The idea that canisters are this perfect solution is absurd. Guarding your food is just as effective.
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Re: Bears, Canister vs. Food Pillow

Postby Gary Schenk » Wed Feb 10, 2016 7:43 am

stillroaming wrote:What you are saying is a canister needs to be carried for the entire trail, as you will encounter bears all along the trail, NOT just the 140 trail miles where it's required.


I'm not saying that at all. Bears are shy of humans in any area in which they are hunted. In the national parks this is, of course, not the case. In the parks, the only way to guarantee that the bear is protected from your food is to use a can. Bear cans work.

Outside of the parks, I sleep with my food.

An example: a few years back we were headed into Sixty Lakes Basin with a friend, an experienced Sierra mountaineer who was making his first overnight trip since the late '80s. This was when those bears at Rae and Charlotte Lakes were causing so much trouble. He refused to carry a can. Said it was not needed. He had a drybag that he was going to toss into lakes.

Rather than sleep at the parking lot in Onion Valley we went up the trail to that first lake and set up camp. We put out our can. Our friend set up a counter balance right out of the text book. It was perfect.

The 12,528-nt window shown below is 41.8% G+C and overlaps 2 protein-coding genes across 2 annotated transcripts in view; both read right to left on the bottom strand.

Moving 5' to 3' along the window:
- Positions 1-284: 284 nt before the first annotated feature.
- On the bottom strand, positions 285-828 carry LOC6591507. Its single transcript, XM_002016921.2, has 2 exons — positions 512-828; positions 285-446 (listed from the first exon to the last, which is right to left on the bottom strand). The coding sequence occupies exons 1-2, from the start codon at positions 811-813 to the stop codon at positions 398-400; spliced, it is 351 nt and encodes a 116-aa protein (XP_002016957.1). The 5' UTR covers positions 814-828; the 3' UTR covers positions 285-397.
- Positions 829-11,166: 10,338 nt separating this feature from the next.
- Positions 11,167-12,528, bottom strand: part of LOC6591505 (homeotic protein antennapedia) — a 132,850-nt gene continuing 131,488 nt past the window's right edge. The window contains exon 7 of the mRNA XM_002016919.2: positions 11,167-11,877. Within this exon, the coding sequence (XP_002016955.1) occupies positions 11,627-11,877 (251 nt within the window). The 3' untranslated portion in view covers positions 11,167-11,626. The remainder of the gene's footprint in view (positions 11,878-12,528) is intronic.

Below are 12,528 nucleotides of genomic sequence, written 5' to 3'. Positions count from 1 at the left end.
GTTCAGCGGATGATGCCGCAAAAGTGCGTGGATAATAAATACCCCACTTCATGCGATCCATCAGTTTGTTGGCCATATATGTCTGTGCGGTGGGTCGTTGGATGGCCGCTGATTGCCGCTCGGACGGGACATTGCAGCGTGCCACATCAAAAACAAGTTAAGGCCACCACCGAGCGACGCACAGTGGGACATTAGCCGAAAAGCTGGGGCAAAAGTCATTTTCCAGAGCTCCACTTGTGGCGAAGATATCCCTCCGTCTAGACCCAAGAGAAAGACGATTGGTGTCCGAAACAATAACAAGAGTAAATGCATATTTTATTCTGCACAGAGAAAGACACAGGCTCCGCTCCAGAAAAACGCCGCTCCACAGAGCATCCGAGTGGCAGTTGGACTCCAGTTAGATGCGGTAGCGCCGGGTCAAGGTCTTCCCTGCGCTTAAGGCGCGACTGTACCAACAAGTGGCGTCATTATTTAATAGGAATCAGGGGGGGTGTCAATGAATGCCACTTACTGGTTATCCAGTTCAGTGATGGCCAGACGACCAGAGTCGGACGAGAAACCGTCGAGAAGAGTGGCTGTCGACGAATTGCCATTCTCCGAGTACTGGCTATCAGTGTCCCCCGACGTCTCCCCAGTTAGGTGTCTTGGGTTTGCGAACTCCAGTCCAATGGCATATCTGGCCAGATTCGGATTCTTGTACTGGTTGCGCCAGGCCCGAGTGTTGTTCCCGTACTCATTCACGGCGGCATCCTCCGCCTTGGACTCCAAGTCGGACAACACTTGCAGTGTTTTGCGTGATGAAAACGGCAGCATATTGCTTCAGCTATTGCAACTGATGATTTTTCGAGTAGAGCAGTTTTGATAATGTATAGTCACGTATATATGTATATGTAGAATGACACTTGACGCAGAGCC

The next morning I look out my tent and his bag was gone. The bear got it and the five days food in it. Nothing left but a ripped sack and a few Life Savers. You could see the bear's footprints going right by our can. He didn't even bother to knock it over to see if anything might fall out.

Had a bear at Vidette Meadows ignore the can, too.

A couple of years ago when we hiked Stehekin to Manning, I carried my Bearikade, though. It's light and hassle free. Makes for a nice seat, too. Saves worry as well. Hey, if half a pound is enough to stop me from getting where I want to go, I need to find something else to do.

Cheers,
Gary
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Re: Bears, Canister vs. Food Pillow

Postby stillroaming » Wed Feb 10, 2016 8:16 am

Over the years I've had 4 night time bear encounters. I've always slept with my food and never have I had my food taken. I'm not much for testimonials demonstrating fact, but one occurrence was in Lyell Canyon, due to poor timing on my part, where it's insane to camp.

Do canisters work? Absolutely! Is it the only effective method? Absolutely not! I only sleep with my food, I never hang food it's asking for trouble, all bears can climb trees.

I've been stopped by rangers on three occasions asking to see my canister, Woods Creek, near Benson Lake and on Benson Pass. When asked why I don't carry one, their response has ranged from acceptance to emphatic agreement. People let bears get their food, plain and simple.

Canisters are certainly effective, when used properly and all your food is in them.

They are not the only way.